St Hallett blends

Barossa screw-topped wines for early drinking - but actually pretty decent for the money.

The Poacher's Blend '03 is half semillon, then riesling, colombard, sauvignon blanc. It has a pleasant perfumed touch on the nose. The palate is medium-full bodied, with a touch of lime. 12/20.

Gamekeeper's Reserve '03. An interesting twist on the Rhône blend, there is a small proportion of touriga in here. Big and full bodied, with hints of coffee developing, this is really rather delicious. 14/20.


Top whack St Emilion and Pomerol.

Following on the very next night after the Ardbeg vertical, and an ill defined quantity of very fine grappa, my palate was not at its sharpest, but bravely soldiering on I can bring you this report.

Chateau Grand Pontet '97. The Big Egg was obviously starting off on a low key, so as to work up to the good stuff at the end. Considering the price, this was really very ordinary. A decently made, clean claret, but frankly thin and short. 11/20

Chateau La Pointe '00 was tricky to pin down. Slightly rubbery at first, it developed a lovely candyfloss sweetness and a perfume-y edge. Final score 14/20, YMMV.

La Gomerie '97 was reticent to begin with, albeit showing a complex palate which lingered. The green privet hedge (The Small Egg calls it green tea) coffee-ish character did evolve, so it scored 15/20 in the end.

L'Eglise-Clinet had a similar green character, but greater complexity on the nose. It also showed a very appealing marzipan touch on the palate. 15/20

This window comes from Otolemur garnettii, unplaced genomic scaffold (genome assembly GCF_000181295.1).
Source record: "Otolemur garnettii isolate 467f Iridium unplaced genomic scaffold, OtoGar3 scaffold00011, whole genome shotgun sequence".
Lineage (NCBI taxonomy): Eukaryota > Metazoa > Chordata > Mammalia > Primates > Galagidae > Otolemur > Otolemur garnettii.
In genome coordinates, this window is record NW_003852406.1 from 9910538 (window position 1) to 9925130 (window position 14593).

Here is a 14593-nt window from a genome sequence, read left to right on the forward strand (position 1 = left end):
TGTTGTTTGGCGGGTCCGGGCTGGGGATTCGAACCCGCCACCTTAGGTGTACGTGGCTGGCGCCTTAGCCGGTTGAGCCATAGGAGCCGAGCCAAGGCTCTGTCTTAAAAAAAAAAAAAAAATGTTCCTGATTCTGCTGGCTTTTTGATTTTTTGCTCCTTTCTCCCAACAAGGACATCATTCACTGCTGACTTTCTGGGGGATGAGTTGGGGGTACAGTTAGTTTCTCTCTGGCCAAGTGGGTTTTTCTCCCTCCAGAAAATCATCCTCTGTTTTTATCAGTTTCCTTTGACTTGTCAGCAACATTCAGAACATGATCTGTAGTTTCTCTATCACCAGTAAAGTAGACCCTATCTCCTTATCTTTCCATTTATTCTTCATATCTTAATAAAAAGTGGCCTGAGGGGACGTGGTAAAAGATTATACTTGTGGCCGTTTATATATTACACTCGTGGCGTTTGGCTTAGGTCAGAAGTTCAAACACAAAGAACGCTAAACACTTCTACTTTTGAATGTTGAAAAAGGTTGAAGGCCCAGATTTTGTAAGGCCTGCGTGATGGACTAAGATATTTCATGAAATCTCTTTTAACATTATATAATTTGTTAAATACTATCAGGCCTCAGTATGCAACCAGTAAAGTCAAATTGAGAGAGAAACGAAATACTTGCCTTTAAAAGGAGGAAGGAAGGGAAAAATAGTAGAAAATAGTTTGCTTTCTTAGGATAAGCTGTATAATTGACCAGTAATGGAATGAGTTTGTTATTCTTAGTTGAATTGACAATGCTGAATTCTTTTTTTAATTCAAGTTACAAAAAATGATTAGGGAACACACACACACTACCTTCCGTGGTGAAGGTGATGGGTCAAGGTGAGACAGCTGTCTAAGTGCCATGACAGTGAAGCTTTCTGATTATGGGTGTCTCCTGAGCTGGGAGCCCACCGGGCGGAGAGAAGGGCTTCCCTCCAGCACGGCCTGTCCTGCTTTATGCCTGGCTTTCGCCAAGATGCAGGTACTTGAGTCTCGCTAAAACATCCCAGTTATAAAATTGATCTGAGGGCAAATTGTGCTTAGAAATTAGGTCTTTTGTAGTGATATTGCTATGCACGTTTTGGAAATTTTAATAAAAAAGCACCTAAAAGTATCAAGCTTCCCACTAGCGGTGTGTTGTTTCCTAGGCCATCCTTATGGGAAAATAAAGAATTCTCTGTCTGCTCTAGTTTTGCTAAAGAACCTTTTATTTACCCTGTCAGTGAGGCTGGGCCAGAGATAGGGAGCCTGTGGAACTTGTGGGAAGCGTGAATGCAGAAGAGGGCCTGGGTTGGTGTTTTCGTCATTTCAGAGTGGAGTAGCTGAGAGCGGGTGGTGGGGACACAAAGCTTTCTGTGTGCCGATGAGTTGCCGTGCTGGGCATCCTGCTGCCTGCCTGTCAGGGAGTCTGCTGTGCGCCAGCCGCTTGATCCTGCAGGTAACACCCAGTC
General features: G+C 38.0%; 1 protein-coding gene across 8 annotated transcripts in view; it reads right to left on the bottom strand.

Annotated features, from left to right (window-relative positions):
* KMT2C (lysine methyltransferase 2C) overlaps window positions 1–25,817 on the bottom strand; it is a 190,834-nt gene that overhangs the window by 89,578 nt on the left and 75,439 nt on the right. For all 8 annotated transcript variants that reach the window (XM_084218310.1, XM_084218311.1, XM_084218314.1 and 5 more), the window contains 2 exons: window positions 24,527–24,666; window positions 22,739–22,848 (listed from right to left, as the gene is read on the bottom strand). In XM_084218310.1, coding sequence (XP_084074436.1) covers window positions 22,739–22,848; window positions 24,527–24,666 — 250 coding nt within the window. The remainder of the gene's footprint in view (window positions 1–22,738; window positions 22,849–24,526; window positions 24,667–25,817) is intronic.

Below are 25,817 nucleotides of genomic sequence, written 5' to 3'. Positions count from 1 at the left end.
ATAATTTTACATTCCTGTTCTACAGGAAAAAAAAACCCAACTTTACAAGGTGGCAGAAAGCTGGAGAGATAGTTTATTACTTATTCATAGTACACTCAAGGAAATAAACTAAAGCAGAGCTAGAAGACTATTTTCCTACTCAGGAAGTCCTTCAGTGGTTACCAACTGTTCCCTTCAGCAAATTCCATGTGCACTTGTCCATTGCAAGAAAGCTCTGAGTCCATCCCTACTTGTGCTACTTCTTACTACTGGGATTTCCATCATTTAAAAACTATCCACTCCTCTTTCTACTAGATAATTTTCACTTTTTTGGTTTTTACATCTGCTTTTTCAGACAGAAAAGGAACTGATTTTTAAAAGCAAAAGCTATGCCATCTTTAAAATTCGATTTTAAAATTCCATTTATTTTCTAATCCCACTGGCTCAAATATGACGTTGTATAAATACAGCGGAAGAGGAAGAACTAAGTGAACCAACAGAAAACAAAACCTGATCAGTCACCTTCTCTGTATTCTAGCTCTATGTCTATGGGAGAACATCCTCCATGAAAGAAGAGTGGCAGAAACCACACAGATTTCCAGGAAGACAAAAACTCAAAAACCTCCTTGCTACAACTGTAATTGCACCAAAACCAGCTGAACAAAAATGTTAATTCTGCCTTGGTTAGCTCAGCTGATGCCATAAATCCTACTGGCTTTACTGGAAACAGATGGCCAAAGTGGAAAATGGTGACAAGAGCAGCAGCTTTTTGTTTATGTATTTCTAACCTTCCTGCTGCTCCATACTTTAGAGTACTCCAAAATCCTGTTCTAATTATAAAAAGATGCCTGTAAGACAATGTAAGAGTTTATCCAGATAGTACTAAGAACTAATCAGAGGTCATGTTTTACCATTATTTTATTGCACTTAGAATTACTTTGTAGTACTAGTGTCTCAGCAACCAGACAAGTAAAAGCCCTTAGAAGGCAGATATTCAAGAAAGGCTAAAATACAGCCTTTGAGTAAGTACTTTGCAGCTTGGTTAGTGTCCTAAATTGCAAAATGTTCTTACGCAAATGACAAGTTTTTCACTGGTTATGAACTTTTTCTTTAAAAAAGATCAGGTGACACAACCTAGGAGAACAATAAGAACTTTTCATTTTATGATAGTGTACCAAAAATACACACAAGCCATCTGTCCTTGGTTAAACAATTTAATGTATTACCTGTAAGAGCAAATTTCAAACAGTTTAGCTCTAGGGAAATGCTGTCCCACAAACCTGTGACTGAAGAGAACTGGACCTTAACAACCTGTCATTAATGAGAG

La Gomerie '98
ended up being my favourite of the night. This might have been cuz it was more impressive on the palate than the nose. There was a consensus amongst the tasters that these wines offered more to the nose than the palate: for me, La Gomerie was the counterexample. The nose was not strong and seemed to consist of barley sugar and washing up liquid. But the palate was concentrated, tannic, verging on full-bodied, hinting at marzipan, and ending long and tannic. Yum 15-16/20

Le Bon Pasteur. This was SmallFierceGlasses's favourite, and other tasters made favourable comments. I think I marked it down cuz the initial nose was somewhat burny, like hot green tea. The palate was medium bodied, very tannic, with white pepper. 14+/20

Saved the best fer last, huh? That would work, except that I was operating on only two hours sleep, and waaaay too much grappa. Aaaanyways.

Cheval Blanc '89
. An iconic wine, but not a great year. Yikes. The wine looked well aged, showing dark brown. The nose was reticent, clean and sweet, like boilings. On the palate it was sweet, light to medium bodied, with a vegetal character, perhaps of green peppers. The finish seemed reminiscent of hot menthol. Everything about this wine was balanced, together, integrated, but..., but..., it just didn't excite me. Perhaps it is beginning to become a little ethereal, ghostly. 15/20

Cheval Blanc '97. Distinctly green on the nose. Medium bodied and tannic, with a long sweet finish. In the glass, the wine developed hints of marzipan. 15/20


Small Island Boy's Ardbeg vertical tasting

Ok already, it says somewhere wine and corks, but what the heck, this was a cracking tasting, so wheesht.

Ardbeg has had a slightly wobbly time over the last few years, but that has gone away now, and the present trend seems to be all good. Current owners, Glenmorangie PLC, have spent a fair bit on doing the place up, and the first fruits of their labours are now available.

We didn't taste the whiskies strictly in age order, since the 6yo and the Uigeadail are cask strength, and the new make spirit is stronger still.

The ten year old, which in the past has always seemed very integrated and classically Islay to me, tonight was rather loose and unfocused. "Rather rough at the edges", my tasting notes have it, with smoke, bitter almonds, grass, mealiness and spicy-ness. 13/20